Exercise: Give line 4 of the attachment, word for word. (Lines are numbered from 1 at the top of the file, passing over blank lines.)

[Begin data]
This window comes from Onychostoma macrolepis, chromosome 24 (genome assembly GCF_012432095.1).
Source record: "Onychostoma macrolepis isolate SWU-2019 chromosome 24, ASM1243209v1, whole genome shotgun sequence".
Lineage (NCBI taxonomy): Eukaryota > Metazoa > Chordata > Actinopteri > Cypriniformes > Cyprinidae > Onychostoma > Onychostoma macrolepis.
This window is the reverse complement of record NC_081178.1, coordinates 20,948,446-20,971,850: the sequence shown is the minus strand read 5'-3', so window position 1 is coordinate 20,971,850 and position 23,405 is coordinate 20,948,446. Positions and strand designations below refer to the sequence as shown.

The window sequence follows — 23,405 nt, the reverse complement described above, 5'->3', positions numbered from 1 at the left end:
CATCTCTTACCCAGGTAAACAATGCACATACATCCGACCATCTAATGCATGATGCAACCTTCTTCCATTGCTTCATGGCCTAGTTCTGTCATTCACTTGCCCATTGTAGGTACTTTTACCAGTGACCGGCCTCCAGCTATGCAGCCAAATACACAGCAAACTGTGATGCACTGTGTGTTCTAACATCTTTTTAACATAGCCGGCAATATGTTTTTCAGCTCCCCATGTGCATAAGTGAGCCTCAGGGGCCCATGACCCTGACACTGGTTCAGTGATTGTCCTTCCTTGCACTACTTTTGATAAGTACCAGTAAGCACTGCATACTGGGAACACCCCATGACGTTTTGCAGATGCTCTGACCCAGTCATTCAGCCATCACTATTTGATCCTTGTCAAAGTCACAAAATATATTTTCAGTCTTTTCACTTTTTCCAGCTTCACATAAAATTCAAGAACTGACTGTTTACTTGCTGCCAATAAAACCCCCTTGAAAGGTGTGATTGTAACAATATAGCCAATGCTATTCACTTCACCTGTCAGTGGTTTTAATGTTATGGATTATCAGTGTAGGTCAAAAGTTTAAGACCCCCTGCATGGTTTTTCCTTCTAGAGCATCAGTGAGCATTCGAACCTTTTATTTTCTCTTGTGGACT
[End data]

This window is the reverse complement of record NC_081178.1, coordinates 20,948,446-20,971,850: the sequence shown is the minus strand read 5'-3', so window position 1 is coordinate 20,971,850 and position 23,405 is coordinate 20,948,446. Positions and strand designations below refer to the sequence as shown.